The Chinese understanding regarding confronting the US pressure on Iran over its nuclear program is characterized by the mechanism of Iran’s regional positioning in the Middle East and making it a major regional power, especially after the “strategic partnership agreement with Iran for 25 years in March 2021”, with China intensifying its partnership efforts with other powers to mobilize them and recruit them to the Chinese side to exert collective pressures on the United States of America regarding forcing it to accept the Iranian conditions on negotiating the nuclear proliferation file, and the importance of Washington making concessions in favor of Tehran, especially related to lifting and easing US sanctions imposed on Iran.

   And what can be emphasized here, that it seems important here, in light of the growing competition between the United States and China, that (the countries of the region pay attention to bridging the gaps, liquidating regional conflicts, rebuilding strategic alliances and security initiatives), which makes the region a difficult figure in the face of (all  Attempts to employ it in the context of the conflict between the major powers). The countries of the region should also deepen their relations with the countries and partners of the middle and influential powers in the international system, especially those countries that have permanent membership in the UN Security Council, as well as the European Union, so that there are (alternatives and front lines of defense on the part of these powers to defend their interests in the region  And to impose a balanced equation that prevents exposure to the effects of any new cold war that may affect the region, due to the policies of US-Chinese competition).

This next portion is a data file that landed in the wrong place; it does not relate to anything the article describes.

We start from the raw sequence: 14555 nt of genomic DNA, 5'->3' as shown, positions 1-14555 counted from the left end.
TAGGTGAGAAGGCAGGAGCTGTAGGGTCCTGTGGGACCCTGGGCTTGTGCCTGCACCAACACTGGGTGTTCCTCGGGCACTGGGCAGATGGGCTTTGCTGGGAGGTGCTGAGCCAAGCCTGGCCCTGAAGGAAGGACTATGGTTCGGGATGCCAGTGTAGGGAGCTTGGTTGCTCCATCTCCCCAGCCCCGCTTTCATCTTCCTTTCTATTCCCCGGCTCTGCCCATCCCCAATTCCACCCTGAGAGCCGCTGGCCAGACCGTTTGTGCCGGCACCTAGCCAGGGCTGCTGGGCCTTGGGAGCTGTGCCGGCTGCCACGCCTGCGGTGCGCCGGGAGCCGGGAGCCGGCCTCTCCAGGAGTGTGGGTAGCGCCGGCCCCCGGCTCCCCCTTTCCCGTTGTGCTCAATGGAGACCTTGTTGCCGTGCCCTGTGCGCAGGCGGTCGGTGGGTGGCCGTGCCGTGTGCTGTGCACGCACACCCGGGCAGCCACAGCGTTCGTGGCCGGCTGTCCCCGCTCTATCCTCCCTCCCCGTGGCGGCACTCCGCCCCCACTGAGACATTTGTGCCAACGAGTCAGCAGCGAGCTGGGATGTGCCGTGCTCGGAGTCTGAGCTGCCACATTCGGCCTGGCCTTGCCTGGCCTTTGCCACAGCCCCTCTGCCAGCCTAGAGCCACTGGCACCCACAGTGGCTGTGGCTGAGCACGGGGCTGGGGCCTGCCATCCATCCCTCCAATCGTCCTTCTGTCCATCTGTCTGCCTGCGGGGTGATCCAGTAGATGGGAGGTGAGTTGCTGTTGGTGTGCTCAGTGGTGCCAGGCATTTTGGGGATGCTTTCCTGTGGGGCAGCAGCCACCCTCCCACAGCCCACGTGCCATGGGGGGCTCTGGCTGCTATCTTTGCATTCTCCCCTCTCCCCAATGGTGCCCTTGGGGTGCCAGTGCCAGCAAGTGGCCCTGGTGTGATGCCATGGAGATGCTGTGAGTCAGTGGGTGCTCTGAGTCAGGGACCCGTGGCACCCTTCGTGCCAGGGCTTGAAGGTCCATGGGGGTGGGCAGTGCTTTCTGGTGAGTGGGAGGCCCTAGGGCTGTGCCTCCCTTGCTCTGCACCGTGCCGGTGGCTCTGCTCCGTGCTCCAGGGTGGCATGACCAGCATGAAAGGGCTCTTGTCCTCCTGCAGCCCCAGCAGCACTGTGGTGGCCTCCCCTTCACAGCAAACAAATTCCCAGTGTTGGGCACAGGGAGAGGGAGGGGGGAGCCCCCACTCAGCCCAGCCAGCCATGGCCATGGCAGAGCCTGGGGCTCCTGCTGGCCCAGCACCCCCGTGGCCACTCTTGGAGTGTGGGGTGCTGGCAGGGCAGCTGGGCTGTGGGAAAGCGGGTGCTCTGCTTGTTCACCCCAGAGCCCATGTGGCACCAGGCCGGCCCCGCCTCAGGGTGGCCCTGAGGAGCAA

In my personal opinion, that (the Iranians may have another opportunity to negotiate about it by turning back the movement of history), and what I mean here is (Iran’s presentation during the rule of former President “Mohammed Khatami” and after the United States invaded Iraq after 2003, a generous offer to the West from  During what is known, as (Swiss diplomacy), where that show was known at the time, as the “Grand Bargain Deal”).

     By that (Swiss diplomacy) means the (Iranian pledge to be fully transparent about its nuclear file, and to prove stopping its support for Hamas in Palestine and Hezbollah in Lebanon, in return for full security guarantees from the United States of America, and full normalization of relations with it), and I believe that Iran according to that  Swiss diplomacy will win the ranks of the international community, including (Israel and the Arab Gulf states as Iran’s staunch enemies in the Middle East).

   China also wants, with the Iranian side, to stick to the 2015 negotiations, known as the “5+1” Group”, which includes: (USA, France, Britain, Russia, China, in addition to Germany with Iran). But, the US withdrawal came unilaterally during Trump’s term in 2018, which formed a series of tensions about the reasons for this American withdrawal in the media and diplomacy, and China’s constant question about (the role of the International Atomic Energy Agency in confronting Washington and its unilateral withdrawal from the nuclear agreement that the USA has signed with Iran in 2015).